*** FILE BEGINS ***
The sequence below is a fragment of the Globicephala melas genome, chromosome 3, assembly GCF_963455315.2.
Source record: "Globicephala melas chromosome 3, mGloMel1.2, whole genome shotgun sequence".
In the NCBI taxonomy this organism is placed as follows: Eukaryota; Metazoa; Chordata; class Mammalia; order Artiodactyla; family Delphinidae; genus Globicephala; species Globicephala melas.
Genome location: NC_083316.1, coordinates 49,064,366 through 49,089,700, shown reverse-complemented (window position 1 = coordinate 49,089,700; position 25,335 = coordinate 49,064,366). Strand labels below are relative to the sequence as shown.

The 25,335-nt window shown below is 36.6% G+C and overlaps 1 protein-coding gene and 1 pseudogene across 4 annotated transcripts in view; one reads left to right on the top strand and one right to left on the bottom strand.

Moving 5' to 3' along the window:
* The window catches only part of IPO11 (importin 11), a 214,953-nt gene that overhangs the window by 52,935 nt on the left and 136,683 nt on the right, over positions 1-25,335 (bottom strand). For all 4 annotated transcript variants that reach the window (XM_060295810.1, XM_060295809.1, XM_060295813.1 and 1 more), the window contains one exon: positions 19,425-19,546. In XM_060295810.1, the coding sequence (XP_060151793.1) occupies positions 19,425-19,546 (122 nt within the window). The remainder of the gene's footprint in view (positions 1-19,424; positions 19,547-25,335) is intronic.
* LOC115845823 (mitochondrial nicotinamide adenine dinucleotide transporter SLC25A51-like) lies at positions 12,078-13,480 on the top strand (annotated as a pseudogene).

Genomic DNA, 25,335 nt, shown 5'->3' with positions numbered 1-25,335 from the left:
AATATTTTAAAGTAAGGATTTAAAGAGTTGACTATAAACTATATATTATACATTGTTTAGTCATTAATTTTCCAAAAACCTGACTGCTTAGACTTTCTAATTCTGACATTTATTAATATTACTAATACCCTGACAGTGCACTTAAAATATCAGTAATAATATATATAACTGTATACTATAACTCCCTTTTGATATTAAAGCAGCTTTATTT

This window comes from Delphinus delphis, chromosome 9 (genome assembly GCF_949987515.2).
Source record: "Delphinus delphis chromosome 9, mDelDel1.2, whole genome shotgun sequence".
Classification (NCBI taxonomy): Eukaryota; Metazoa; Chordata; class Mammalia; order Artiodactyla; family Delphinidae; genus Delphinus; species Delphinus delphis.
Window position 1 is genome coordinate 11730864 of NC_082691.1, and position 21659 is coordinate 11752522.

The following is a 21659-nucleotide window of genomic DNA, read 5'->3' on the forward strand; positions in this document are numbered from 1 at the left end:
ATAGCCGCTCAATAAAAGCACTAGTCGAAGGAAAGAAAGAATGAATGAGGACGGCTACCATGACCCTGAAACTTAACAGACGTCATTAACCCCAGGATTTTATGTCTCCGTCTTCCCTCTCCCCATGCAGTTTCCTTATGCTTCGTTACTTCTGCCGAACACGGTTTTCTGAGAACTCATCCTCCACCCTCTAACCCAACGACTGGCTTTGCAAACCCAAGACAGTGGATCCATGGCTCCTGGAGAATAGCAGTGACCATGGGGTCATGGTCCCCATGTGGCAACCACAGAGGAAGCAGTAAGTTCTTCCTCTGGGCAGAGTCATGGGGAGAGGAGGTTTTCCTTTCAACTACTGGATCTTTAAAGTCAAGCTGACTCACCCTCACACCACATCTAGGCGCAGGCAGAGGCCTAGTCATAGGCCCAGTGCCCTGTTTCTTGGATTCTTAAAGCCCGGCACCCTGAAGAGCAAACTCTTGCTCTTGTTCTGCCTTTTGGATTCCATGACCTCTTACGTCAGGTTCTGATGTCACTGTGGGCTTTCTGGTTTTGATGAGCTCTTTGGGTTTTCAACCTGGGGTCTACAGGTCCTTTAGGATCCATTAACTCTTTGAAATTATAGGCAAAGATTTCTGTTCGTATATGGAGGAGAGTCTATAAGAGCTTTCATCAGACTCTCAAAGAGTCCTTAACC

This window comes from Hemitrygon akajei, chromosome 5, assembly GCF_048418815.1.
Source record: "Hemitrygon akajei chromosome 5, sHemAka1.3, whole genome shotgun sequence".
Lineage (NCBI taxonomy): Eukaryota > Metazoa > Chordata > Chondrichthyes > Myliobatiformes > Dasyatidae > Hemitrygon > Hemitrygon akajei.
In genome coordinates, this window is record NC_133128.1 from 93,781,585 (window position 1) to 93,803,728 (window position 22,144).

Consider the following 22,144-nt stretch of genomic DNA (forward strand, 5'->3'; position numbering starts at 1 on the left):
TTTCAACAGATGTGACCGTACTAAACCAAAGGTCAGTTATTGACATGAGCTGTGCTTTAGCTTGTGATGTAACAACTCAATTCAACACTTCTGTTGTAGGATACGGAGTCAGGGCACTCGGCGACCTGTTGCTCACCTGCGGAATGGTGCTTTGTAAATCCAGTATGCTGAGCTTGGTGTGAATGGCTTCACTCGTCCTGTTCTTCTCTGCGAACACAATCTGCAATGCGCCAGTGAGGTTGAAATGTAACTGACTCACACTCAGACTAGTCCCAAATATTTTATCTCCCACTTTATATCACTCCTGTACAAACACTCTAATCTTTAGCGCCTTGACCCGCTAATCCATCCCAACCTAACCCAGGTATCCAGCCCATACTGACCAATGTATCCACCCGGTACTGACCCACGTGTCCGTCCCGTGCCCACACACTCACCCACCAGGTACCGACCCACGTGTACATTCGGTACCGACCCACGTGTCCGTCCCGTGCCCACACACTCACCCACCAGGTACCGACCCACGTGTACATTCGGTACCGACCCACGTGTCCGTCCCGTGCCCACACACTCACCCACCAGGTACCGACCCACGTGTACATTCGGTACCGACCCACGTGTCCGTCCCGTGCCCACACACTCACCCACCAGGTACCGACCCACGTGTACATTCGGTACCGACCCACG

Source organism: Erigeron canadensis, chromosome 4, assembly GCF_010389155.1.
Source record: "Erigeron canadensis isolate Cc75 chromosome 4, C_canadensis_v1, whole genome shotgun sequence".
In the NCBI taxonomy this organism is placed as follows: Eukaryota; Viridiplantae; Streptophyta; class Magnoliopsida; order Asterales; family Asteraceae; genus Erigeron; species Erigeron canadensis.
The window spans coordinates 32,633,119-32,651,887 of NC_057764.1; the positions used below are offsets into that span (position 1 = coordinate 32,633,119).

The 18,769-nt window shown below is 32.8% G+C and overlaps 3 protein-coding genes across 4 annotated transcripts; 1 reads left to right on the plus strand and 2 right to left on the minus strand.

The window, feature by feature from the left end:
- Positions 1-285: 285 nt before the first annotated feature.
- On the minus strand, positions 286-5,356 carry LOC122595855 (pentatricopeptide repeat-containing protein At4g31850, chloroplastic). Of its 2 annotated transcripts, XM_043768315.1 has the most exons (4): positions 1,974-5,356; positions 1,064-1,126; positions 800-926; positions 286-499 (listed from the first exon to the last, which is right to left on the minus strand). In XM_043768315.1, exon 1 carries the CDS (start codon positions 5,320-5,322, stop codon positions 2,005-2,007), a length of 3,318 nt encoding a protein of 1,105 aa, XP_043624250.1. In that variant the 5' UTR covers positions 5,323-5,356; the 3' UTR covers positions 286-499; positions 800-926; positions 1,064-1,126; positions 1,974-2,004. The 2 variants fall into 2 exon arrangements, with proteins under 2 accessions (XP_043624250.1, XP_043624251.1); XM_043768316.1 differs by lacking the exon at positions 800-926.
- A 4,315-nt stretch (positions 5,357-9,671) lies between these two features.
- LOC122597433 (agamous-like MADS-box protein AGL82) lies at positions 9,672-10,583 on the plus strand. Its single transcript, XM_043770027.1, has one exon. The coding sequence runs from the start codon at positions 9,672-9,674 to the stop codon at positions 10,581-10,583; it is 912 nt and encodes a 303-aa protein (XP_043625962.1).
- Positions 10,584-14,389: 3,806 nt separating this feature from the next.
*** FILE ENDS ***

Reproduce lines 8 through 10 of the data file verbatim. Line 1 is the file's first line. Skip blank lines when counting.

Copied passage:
* LOC115845823 (mitochondrial nicotinamide adenine dinucleotide transporter SLC25A51-like) lies at positions 12,078-13,480 on the top strand (annotated as a pseudogene).

Genomic DNA, 25,335 nt, shown 5'->3' with positions numbered 1-25,335 from the left:
AATATTTTAAAGTAAGGATTTAAAGAGTTGACTATAAACTATATATTATACATTGTTTAGTCATTAATTTTCCAAAAACCTGACTGCTTAGACTTTCTAATTCTGACATTTATTAATATTACTAATACCCTGACAGTGCACTTAAAATATCAGTAATAATATATATAACTGTATACTATAACTCCCTTTTGATATTAAAGCAGCTTTATTT